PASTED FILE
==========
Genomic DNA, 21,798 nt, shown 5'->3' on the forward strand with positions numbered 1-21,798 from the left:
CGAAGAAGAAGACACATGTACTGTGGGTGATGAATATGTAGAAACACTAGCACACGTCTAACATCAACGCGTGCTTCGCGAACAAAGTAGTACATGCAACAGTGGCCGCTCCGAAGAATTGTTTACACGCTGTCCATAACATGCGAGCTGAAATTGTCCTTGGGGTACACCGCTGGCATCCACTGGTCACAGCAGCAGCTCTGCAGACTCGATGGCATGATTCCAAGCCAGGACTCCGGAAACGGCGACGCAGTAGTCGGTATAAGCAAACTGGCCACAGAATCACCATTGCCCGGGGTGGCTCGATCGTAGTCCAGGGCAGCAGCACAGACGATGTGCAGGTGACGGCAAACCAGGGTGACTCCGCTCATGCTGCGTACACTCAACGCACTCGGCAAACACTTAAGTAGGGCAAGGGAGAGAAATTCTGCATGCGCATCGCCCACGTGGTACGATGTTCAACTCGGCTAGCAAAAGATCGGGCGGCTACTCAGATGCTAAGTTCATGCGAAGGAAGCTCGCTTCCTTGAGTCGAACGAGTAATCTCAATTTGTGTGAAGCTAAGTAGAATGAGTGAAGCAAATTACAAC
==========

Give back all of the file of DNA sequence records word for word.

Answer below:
Genomic DNA, 21,798 nt, shown 5'->3' on the forward strand with positions numbered 1-21,798 from the left:
CGAAGAAGAAGACACATGTACTGTGGGTGATGAATATGTAGAAACACTAGCACACGTCTAACATCAACGCGTGCTTCGCGAACAAAGTAGTACATGCAACAGTGGCCGCTCCGAAGAATTGTTTACACGCTGTCCATAACATGCGAGCTGAAATTGTCCTTGGGGTACACCGCTGGCATCCACTGGTCACAGCAGCAGCTCTGCAGACTCGATGGCATGATTCCAAGCCAGGACTCCGGAAACGGCGACGCAGTAGTCGGTATAAGCAAACTGGCCACAGAATCACCATTGCCCGGGGTGGCTCGATCGTAGTCCAGGGCAGCAGCACAGACGATGTGCAGGTGACGGCAAACCAGGGTGACTCCGCTCATGCTGCGTACACTCAACGCACTCGGCAAACACTTAAGTAGGGCAAGGGAGAGAAATTCTGCATGCGCATCGCCCACGTGGTACGATGTTCAACTCGGCTAGCAAAAGATCGGGCGGCTACTCAGATGCTAAGTTCATGCGAAGGAAGCTCGCTTCCTTGAGTCGAACGAGTAATCTCAATTTGTGTGAAGCTAAGTAGAATGAGTGAAGCAAATTACAAC